A Tribute to Womanhood

Welcome to "I Am Woman"...a tribute to all those women who had the courage and perseverance to stand up and fight for their rights. Thanks to those who came before us we enjoy a freedom unknown to women not too long ago. But, sadly, in many parts of the world, women continue to be repressed. In fact, even in this country there are women living today under the threat of violence...completely controlled by a violent spouse. Some may make it; others won't. Hopefully, one day ALL women will be free. May that day come soon.



Stalking is defined as "the willful, malicious and repeated following and harassing of another person", and it is estimated that one out of every 12 women has been stalked at some time in her life.  In most cases, the purpose of stalking is to  force a relationship with an unwilling or unavailable target.  It is a crime of power and control.

The National Center for Victims of Crime defines stalking as "virtually any unwanted contact between two people that directly or indirectly communicates a threat or places the victim in fear..." Examples may include:
  • following a person
  • appearing at a person's home or place of business
  • making harassing phone calls
  • leaving written messages or objects
  • vandalizing a person's property or breaking into the victim's home or car
  • sending seemingly romantic gifts such as flowers
  • gathering information on the victim such as contacting people who know the victim or gathering public records
  • threats of violence intended to frighten the victim 
  • cyberstalking such as installing spyware on the victim's computer
It is estimated that the majority of stalking victims are between 18 and 39 years old, and the most common type of stalking is by a person in a former personal or romantic relationship, like an ex-husband — only a small number of women are stalked by strangers.

Stalking can be very traumatic and cause emotional stress. When I broke up with my ex, he made threats and promised that he would hunt me down wherever I went. It's a terrifying feeling to always be looking over your shoulder, running away every time you see a car or a person that resembles him. Hence, it is not beyond reason that victims of stalking may have nightmares, feel out of control, have trouble sleeping, eating, and concentrating, or feel vulnerable or depressed. Stalking can also cause financial stress if the victim loses time from work or can't go to work.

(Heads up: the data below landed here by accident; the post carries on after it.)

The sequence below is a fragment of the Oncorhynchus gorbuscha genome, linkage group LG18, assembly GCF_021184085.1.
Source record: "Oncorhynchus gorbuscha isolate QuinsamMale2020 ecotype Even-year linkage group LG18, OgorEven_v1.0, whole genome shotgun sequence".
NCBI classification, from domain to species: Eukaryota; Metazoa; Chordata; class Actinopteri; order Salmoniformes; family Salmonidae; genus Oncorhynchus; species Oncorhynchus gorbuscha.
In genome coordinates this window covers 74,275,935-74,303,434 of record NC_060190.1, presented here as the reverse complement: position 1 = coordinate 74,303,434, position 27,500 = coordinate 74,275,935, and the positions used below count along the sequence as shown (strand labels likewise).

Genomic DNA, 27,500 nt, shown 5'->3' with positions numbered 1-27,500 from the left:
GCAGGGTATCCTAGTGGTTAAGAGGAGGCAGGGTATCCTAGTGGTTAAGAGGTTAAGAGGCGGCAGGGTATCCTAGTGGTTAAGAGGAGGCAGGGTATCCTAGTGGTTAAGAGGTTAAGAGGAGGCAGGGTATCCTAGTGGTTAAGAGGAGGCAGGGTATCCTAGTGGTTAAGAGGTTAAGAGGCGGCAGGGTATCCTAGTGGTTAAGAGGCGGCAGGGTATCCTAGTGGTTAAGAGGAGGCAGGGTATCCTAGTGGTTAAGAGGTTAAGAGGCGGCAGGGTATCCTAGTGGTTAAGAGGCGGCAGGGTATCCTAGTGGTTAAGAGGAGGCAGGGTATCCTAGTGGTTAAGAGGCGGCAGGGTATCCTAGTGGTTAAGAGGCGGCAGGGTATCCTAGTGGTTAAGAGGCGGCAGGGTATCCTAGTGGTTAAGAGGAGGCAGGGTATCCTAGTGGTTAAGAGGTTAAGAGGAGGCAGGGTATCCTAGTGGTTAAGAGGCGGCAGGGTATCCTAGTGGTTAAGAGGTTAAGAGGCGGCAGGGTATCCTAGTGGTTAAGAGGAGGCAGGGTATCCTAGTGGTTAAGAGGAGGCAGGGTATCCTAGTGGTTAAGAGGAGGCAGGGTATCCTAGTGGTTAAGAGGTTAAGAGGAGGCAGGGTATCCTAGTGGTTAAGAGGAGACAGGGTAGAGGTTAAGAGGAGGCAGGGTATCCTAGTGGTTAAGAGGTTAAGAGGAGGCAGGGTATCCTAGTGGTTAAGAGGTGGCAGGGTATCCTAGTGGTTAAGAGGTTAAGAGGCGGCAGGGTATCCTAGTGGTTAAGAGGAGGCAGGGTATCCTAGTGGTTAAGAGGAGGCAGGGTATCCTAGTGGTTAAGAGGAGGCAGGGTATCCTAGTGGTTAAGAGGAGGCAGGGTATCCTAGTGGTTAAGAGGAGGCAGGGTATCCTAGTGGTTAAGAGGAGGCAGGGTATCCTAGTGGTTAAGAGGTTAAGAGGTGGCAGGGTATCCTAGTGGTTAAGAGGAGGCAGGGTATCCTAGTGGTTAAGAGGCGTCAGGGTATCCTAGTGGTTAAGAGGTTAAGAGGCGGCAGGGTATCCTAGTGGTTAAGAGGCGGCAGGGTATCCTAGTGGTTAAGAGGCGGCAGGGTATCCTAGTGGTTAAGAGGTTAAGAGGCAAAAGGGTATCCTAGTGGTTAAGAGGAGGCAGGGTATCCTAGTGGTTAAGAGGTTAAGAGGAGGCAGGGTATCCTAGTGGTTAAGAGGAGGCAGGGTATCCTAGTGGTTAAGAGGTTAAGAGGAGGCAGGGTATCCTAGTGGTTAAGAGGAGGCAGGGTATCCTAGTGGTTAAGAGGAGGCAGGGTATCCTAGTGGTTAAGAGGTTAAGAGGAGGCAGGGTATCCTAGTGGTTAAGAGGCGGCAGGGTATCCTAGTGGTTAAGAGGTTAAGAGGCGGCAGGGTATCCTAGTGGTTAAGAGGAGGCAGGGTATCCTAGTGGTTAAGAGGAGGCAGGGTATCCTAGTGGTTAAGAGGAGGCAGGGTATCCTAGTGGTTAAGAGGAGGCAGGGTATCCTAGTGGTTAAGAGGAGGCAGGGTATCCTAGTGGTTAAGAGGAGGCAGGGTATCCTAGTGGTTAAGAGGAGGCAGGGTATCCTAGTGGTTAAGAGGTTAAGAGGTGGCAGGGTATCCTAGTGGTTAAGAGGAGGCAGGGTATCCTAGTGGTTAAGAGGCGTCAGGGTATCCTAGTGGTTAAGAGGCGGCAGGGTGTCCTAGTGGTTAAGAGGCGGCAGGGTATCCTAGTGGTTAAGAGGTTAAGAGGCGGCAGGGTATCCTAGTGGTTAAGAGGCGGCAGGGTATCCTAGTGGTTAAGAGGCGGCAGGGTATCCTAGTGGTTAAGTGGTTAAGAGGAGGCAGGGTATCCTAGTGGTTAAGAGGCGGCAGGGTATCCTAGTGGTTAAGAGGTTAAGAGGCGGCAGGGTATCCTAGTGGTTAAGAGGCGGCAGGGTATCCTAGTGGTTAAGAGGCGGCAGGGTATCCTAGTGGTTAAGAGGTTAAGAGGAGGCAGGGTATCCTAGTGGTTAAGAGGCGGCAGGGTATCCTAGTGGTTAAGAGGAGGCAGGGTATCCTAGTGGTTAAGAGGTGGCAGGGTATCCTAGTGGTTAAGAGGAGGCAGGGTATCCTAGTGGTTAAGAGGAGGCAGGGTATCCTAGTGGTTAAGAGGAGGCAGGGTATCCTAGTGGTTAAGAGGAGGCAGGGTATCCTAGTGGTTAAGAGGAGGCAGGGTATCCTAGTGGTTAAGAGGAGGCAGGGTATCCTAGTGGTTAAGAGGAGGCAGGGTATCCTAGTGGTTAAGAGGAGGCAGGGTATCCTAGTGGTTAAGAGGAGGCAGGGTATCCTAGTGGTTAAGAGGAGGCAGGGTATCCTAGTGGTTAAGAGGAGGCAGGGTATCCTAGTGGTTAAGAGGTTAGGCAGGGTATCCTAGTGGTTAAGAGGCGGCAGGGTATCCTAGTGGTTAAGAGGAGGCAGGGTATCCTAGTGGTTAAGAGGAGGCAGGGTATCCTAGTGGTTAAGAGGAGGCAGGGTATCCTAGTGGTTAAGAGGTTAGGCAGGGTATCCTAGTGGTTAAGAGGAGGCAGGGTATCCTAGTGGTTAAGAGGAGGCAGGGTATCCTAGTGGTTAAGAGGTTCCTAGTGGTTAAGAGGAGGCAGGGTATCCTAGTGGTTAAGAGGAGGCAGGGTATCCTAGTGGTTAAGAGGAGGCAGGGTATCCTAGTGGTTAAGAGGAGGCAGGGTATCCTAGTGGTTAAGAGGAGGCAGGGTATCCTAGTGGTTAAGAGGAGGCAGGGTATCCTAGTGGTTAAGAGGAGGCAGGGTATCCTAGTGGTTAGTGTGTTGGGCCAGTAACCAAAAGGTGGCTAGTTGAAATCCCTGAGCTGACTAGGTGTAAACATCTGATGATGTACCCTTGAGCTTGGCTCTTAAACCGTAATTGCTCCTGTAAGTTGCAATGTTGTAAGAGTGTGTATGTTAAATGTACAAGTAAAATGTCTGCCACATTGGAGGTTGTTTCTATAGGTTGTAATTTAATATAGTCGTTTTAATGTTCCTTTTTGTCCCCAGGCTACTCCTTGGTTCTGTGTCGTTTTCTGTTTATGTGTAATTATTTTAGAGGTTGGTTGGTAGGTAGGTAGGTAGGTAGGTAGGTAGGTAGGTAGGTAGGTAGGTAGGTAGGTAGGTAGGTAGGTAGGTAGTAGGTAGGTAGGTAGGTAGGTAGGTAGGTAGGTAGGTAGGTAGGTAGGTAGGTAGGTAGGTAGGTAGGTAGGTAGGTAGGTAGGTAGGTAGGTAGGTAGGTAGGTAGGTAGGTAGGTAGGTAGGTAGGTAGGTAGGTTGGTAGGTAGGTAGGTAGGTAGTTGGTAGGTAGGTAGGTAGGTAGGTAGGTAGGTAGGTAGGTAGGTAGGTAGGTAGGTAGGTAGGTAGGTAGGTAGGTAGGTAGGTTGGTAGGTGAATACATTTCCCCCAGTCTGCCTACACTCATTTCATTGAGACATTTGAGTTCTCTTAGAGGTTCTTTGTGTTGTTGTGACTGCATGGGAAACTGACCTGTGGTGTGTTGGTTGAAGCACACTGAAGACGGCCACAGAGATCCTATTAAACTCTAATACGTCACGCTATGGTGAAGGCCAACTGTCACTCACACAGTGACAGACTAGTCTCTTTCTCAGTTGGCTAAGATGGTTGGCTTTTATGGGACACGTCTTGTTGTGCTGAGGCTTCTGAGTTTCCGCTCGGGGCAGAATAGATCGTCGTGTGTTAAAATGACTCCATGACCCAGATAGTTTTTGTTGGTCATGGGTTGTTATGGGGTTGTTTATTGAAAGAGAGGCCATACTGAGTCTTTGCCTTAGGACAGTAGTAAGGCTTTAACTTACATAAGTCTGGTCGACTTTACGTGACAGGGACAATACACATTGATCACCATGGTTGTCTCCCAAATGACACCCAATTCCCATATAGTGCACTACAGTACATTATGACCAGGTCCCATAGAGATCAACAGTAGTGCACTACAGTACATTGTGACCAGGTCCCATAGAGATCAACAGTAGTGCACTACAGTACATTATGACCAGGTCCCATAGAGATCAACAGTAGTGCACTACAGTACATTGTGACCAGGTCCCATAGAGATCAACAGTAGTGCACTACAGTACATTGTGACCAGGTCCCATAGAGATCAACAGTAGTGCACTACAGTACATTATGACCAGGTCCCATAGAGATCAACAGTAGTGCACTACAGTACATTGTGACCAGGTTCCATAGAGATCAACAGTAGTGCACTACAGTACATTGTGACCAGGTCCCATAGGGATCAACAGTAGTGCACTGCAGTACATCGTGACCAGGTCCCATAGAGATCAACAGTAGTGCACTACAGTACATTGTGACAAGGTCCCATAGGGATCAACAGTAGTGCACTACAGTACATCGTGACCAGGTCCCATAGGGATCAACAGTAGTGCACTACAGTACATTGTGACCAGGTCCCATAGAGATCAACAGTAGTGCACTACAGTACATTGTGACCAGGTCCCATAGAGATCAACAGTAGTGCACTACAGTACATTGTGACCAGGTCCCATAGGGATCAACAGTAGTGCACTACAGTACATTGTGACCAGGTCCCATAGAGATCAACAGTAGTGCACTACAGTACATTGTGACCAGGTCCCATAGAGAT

I had to give up my job, my home, live on welfare...and it took several years before I felt safe enough to live a normal life again, but not for long because one day I came home from work to find a greeting card from him slipped through the slot in my door; it hadn't been sent through the mails.  He had been at my home.  I felt violated, frightened; I began to cry.  Of course, I had to move and start over again...another job, another borough. He never did find me again, but I never truly felt safe, not until I heard that he had passed away.  


  1. WOW.....what a story you have shared today....my mother was a victim of terrible domestic violence.....your message and what you do are so very important.


  2. I acquired a stalker at university. We were in the same language course together, it was my main subject and the only possibility for me to take that lesson. He sat close to me, tried to talk to me, followed me home - and on one memorable occasion somehow managed to enter my dormitory (the doors of which were supposed to be closed at all times) and suddenly knocked at my door one evening. I hid in my room for several hours until I had figured he was gone, and informed co-inhabitants that this person was not welcome. Somehow I managed to go to the lessons with him around, and at the end of the semester he took a job offer in farfaraway. I saw him in town once or twice after that, and I was surprised how very not scary he was.